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Man with incessant ringing in the ears holding his head.

Let’s set the stage: You’re lying in bed attempting to fall asleep after a long exhausting day. You feel yourself beginning to drift off to sleep. Then as you lie there in the quiet of the night, you start to notice the sound of ringing in your ears. You’re certain it’s nothing in your bedroom because the TV, radio, and phone are all off. No, this sound is coming from inside your ears and you’re not sure how to stop it.

If this scenario has happened to you, then it’s likely that you’re one of the 50 million people that suffer from tinnitus. Buzzing, ringing, and a variety of other noises will be heard inside of your ears when you have this problem. The majority of people who have tinnitus consider it a mere annoyance; it comes and goes but doesn’t really impact their daily lives. For others, unfortunately, tinnitus can be devastating and cause them to lose sleep and have a hard time performing work and recreational activities.

What Causes Tinnitus?

Tinnitus is still a bit of a mystery, but this problem has been narrowed down to a handful of causes. It shows up commonly in individuals who have damaged hearing, as well as people who suffer from heart conditions. It’s believed that tinnitus comes about due to limited blood flow around the ears, which makes the heart pump blood harder in order for it to get where it needs to go. People who have iron-deficiency anemia commonly experience tinnitus symptoms because their blood cells don’t carry enough oxygen throughout their body, which, again, works the heart harder to deliver nutrients to the correct place, often resulting in tinnitus.

Tinnitus also occurs as a result of other conditions, like Meniere’s disease, ear infections, and ear canal blockages. Situations where tinnitus becomes more pronounced occur with all of these condition because they all impact the hearing. Sometimes treatment can be difficult when the cause of tinnitus isn’t easily discernible, but that doesn’t mean treatment is impossible.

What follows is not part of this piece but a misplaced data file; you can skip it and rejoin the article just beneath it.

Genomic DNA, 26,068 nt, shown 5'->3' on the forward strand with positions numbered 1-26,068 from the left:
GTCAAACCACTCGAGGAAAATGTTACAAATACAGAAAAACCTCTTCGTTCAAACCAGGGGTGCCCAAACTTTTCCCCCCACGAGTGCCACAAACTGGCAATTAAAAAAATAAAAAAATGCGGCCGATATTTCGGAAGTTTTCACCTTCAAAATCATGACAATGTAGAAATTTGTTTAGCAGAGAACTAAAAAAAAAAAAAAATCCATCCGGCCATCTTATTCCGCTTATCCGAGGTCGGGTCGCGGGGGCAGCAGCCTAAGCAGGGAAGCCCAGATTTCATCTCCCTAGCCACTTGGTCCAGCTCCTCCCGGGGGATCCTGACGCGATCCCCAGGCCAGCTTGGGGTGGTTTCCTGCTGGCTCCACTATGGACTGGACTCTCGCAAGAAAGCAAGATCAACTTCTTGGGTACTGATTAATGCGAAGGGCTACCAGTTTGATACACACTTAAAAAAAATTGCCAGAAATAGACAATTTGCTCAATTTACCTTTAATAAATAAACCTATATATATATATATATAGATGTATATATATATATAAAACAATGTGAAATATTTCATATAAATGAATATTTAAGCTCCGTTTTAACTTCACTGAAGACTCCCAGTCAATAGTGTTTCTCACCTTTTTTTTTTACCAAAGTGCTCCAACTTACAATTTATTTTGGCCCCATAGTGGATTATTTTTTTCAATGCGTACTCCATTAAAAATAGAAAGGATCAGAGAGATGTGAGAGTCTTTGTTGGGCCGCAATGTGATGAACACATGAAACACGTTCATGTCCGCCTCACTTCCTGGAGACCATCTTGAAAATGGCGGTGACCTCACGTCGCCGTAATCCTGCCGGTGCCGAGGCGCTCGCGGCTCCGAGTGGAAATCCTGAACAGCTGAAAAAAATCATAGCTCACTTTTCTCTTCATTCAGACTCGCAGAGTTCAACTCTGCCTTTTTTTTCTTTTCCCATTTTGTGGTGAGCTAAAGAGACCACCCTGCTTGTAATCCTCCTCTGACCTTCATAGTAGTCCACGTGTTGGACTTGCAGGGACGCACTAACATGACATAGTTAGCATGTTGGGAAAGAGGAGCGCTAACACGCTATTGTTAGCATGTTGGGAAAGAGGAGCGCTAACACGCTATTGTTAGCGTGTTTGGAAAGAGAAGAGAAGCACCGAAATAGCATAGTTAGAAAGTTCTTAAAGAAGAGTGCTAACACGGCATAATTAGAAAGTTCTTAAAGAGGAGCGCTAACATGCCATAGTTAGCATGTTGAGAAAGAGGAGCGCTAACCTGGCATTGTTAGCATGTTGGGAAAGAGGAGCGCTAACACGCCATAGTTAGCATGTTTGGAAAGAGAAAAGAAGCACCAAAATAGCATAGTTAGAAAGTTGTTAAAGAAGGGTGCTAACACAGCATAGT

What Treatments Are Out There For Tinnitus?

Depending on the underlying cause of your tinnitus, there might be several possible treatment choices. One significant thing to take note of, however, is that there is presently no known cure for tinnitus. Despite this fact, there’s still a good possibility that your tinnitus will get better or even vanish altogether due to these treatments.

Studies have revealed that hearing aids help mask tinnitus in people who have hearing loss.

If covering up the noise doesn’t help, cognitive-behavioral therapy (CBT) has been confirmed to help people live with the ringing in their ears that doesn’t disappear with other treatments. This mental health type of therapy can help people who are afflicted by tinnitus to function more normally on an everyday basis by helping them transform their negative thinking into a more positive mindset.

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The site information is for educational and informational purposes only and does not constitute medical advice. To receive personalized advice or treatment, schedule an appointment.
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